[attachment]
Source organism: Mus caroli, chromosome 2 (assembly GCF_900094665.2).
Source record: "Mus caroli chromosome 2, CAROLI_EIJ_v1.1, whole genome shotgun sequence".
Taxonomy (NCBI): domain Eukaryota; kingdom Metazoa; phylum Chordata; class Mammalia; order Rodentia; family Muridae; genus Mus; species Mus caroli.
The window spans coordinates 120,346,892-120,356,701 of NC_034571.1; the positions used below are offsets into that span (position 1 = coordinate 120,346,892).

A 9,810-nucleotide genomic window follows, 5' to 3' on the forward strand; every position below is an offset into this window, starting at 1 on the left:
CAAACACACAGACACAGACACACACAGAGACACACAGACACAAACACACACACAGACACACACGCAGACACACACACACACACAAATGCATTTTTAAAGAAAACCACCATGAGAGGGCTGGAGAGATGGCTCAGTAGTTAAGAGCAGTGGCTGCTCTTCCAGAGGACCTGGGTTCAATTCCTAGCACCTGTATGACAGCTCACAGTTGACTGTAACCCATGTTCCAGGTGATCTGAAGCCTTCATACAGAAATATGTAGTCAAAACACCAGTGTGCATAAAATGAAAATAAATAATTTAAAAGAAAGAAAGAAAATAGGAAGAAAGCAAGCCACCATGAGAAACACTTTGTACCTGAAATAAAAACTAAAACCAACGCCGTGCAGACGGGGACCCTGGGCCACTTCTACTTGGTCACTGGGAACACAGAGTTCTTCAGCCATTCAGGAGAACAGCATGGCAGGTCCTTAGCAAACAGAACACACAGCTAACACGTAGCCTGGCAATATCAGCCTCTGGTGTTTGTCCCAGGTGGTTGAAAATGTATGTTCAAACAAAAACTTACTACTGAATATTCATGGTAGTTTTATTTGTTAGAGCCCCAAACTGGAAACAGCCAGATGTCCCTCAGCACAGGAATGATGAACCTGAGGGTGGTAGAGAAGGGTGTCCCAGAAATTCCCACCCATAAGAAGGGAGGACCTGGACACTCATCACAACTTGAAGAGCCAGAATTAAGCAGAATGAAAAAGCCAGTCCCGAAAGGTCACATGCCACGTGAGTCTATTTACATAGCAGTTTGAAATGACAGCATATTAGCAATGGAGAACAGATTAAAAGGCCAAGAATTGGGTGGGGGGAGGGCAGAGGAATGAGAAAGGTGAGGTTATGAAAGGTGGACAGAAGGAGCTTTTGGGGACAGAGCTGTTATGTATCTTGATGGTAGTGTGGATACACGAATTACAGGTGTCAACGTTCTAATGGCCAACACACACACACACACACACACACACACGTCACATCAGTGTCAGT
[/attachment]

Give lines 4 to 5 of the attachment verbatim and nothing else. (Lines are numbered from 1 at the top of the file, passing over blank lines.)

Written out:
The window spans coordinates 120,346,892-120,356,701 of NC_034571.1; the positions used below are offsets into that span (position 1 = coordinate 120,346,892).

A 9,810-nucleotide genomic window follows, 5' to 3' on the forward strand; every position below is an offset into this window, starting at 1 on the left: